With the launch of 2018, it’s time to make a few predictions about the road ahead. The first prediction isn’t going to make anyone really any happier, I’m sorry to say.
There have been a number of salutes to how tough 2017 was if you’re a fan of democratic institutions, fact-based conversations, and productive civil discourse. Some of those salutes were pithy, of the one finger genre.
Belated farewell to 2017 pic.twitter.com/8I1YSjpvKT
— Jim Brunner (@Jim_Brunner) January 2, 2018
Regardless, many were based in the hope that things will get better in 2018, not worse.
But, don’t look now: 2018 is going to be far worse than 2017 for political discourse, with one important exception. Here’s why.
- It’s an election year. Our politics always become more divisive in an election year where, appropriately, the two parties make their best case for election in a district by district fashion. The stress of campaigns, the uncertainty about the future, and the questions about policy direction all add up to a meaningful anxiety that, for the most part, we didn’t need to deal with in 2017. It’s going to get worse before it gets better.
- Whatever honeymoon President Trump had is gone. There will be an increasing willingness for vulnerable Republicans to distance themselves from the President, and an increased benefit for Democrats to attack him. We’re not only closer to election day, we are farther from the point of deference to the commander in chief by other federal policy players.
- The US Senate doesn’t have a working majority. With Doug Jones’ victory in Alabama, and the 51-49 split in the Senate, things are tight to begin with. As Sen. McCain likely spends less time in the Senate to manage his brain tumor, that margin gets even more complicated. Sen. Thad Cochran from Mississippi is also often away from the Senate for health reasons, meaning Sen. Mitch McConnell will have a hard time cobbling together a working majority to simply manage the basics of governance through the first part of 2018.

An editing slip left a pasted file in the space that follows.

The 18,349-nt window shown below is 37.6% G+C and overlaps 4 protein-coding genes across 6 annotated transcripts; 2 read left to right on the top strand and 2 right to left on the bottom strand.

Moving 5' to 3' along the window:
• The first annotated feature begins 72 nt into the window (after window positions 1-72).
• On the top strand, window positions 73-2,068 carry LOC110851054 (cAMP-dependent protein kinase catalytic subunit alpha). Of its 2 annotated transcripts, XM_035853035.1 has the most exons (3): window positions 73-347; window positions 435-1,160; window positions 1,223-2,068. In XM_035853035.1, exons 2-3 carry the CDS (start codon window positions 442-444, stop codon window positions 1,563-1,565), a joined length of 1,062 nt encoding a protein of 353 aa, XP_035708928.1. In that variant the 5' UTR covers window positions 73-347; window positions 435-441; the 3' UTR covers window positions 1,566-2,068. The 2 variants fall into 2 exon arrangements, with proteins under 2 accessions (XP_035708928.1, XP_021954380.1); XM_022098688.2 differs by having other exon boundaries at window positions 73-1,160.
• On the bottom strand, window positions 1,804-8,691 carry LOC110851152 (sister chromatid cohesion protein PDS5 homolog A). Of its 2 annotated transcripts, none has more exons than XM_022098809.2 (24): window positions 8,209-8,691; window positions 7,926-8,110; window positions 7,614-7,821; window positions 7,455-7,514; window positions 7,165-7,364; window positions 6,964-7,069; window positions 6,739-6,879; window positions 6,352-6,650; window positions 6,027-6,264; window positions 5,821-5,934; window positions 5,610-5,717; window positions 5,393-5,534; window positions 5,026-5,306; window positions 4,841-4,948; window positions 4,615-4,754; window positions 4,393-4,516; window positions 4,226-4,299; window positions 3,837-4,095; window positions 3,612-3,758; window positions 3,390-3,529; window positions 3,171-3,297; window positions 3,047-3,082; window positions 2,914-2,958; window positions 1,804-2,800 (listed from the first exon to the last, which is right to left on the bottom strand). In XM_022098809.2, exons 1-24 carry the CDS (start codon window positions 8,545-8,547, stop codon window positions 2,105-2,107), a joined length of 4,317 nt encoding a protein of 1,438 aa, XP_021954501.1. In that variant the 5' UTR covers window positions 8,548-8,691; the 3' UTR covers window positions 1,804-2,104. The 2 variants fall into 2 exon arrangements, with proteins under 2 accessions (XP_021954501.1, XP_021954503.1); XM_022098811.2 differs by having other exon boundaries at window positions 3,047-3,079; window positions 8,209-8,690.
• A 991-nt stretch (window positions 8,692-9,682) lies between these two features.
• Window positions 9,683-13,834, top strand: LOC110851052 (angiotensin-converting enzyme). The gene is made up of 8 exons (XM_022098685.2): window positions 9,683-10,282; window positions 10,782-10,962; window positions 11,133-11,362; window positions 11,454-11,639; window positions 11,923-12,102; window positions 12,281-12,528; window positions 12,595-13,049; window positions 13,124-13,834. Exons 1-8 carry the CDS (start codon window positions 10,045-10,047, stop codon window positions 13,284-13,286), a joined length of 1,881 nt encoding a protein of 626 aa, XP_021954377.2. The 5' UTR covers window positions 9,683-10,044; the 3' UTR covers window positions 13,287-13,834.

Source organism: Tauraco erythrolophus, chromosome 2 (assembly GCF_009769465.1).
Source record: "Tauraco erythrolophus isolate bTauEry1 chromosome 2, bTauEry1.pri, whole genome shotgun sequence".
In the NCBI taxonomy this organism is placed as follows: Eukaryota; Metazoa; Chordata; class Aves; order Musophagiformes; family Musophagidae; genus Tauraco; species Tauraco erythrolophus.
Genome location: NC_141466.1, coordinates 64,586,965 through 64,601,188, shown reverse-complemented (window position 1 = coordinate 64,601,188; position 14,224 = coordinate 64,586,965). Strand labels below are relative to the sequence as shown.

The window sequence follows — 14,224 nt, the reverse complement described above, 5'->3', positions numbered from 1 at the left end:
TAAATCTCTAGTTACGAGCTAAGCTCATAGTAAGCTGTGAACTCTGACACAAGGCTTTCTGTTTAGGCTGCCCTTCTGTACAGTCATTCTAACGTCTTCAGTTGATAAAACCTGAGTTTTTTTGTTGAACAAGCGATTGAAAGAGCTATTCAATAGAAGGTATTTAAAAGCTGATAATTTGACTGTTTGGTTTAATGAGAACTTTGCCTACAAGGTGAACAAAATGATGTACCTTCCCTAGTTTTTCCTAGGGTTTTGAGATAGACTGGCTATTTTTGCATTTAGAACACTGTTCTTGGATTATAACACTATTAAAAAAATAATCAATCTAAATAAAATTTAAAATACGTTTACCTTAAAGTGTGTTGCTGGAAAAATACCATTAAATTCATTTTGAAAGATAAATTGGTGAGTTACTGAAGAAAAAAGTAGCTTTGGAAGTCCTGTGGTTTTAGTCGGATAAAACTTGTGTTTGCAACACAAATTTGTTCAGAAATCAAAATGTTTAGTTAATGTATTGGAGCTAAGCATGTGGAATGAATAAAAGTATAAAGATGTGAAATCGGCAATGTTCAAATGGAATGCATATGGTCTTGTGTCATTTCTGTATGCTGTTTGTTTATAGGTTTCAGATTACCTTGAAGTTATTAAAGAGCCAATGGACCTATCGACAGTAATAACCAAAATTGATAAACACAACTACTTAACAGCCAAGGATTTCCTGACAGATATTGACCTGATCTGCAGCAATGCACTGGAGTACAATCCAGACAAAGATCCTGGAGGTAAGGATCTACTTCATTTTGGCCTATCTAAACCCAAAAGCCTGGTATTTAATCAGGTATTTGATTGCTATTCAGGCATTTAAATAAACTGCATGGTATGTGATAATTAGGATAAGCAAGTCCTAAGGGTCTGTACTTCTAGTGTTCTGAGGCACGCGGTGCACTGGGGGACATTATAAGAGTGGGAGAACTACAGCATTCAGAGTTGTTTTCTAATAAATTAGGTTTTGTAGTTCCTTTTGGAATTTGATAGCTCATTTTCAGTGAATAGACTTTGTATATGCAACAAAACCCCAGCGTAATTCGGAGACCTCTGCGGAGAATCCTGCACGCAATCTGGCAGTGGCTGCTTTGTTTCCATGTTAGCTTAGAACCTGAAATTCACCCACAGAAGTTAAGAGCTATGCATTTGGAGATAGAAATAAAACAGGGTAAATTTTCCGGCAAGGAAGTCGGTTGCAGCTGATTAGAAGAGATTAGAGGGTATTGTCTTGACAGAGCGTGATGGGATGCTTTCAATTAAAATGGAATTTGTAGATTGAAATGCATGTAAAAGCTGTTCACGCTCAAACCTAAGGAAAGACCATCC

For us here in Washington State, there is one mitigating element that is certainly worth noting: it’s likely that the legislative session will get out on time.
While most folks never believed that the session would get out on time last year, most people I talk with think it’s very likely to happen this year.
Members are looking to run for re-election. During the legislative session, they can’t raise funds for their campaigns. They can’t go doorbelling. They can’t be in their districts making the rounds.
With Democrats controlling both chambers in Olympia, there is less of an opportunity for partisan gridlock. Sure, the bond portion of the capital budget is an opportunity that remains, but if Republicans won’t go along with a capital budget sans a long term Hirst fix, there is nothing an extended session can do to change that.
The politics of getting out of town early make a lot of sense.
For the legislature.
And, here’s where things get interesting: I predict Gov. Inslee openly talks about calling legislators back into a special session for purposes of passing carbon-related legislation that doesn’t otherwise get passed. He may even do it. It’s great politics for him, calling openly on the Democratic controlled legislature to pass a carbon bill. And, he could use that press – as well as the bill – in his efforts to elevate his position in the national media.